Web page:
Lebanon’s The Golden Lamb Is Still Worth a Stop

Sauerkraut balls and all.
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Photograph by Marlene Rounds


Opened in 1803, this historic inn is the oldest continually operated business in Ohio, its authentic colonial architecture having housed Charles Dickens, Mark Twain, Harriet Beecher Stowe, and 12 U.S. Presidents. It also rocks a shrimp and kale salad and has Cincinnati Bell Fioptics in every room. Mr. Dickens, meet the interwebs.


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Photograph by Marlene Rounds


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Photograph by Marlene Rounds


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Photograph by Marlene Rounds

Named for the image of a golden lamb hung outside in early days—at a time when many patrons were illiterate—the tavern established itself as a halfway mark between Cincinnati and the cross-country National Road (currently U.S. Route 40).

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Photograph by Marlene Rounds

In the modern era, the restaurant, with its panoply of Midwest comfort food, has been the main draw: Expect to find heaping plates of fried chicken, prime rib, and signature sauerkraut balls. But look for the unexpected, too. A recent special featured a hearty lamb barley soup alongside tender duck breast and sweet potato spaetzle with two slices of perfectly moist bacon-wrapped meatloaf that could feed a stagecoach full of 19th-century congressmen. While there are touches of culinary creativity—see the charcuterie plate, and the chilled shrimp and avocado bruschetta—go with the stuff that sticks to your ribs. Then sleep it off the old-fashioned way in one of the inn’s 18 rooms. Though many believe the fourth floor to be haunted by the ghost of Sarah Stubbs, daughter to one of the early owners, it will take a serious poltergeist to wake you from that food coma.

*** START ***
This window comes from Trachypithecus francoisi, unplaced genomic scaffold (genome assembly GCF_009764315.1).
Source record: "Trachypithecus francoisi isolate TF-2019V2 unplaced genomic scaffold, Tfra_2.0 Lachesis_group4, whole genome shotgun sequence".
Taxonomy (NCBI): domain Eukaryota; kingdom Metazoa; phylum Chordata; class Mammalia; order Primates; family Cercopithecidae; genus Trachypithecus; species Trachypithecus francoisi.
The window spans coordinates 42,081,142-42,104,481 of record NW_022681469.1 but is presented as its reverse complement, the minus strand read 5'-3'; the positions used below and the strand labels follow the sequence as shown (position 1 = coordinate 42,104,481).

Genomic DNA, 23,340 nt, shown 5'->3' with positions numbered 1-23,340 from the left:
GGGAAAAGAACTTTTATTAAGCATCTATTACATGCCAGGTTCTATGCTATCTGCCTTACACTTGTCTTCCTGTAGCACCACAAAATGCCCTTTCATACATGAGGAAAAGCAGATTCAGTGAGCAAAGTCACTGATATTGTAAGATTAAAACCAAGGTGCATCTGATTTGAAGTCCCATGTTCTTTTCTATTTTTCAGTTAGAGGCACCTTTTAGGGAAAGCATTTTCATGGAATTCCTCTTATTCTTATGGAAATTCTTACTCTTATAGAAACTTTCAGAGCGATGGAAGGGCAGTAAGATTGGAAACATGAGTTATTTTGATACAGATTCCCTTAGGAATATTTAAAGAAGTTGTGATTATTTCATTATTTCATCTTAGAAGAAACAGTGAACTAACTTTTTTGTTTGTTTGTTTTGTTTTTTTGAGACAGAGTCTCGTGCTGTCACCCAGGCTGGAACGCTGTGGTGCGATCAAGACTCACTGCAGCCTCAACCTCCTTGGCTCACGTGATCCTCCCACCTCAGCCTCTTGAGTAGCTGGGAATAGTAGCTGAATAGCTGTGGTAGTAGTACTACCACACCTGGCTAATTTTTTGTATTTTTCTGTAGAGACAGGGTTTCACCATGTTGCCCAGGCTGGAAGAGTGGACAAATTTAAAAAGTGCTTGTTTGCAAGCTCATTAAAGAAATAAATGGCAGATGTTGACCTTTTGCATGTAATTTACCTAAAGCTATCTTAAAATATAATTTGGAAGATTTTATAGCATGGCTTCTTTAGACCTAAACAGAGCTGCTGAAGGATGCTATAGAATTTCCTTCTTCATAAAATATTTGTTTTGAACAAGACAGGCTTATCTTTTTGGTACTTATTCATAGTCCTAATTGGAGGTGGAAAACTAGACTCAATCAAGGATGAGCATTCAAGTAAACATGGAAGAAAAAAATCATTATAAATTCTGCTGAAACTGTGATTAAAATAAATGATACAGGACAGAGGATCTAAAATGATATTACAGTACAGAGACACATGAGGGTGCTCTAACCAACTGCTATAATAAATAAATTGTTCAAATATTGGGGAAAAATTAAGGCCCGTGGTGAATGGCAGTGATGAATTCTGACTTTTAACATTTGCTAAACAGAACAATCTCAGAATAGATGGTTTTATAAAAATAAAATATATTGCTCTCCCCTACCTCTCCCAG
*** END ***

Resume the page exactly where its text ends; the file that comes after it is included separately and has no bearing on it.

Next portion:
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Photograph by Marlene Rounds

The Golden Lamb, 27 S. Broadway St., Lebanon, (513) 932-5065, goldenlamb.com

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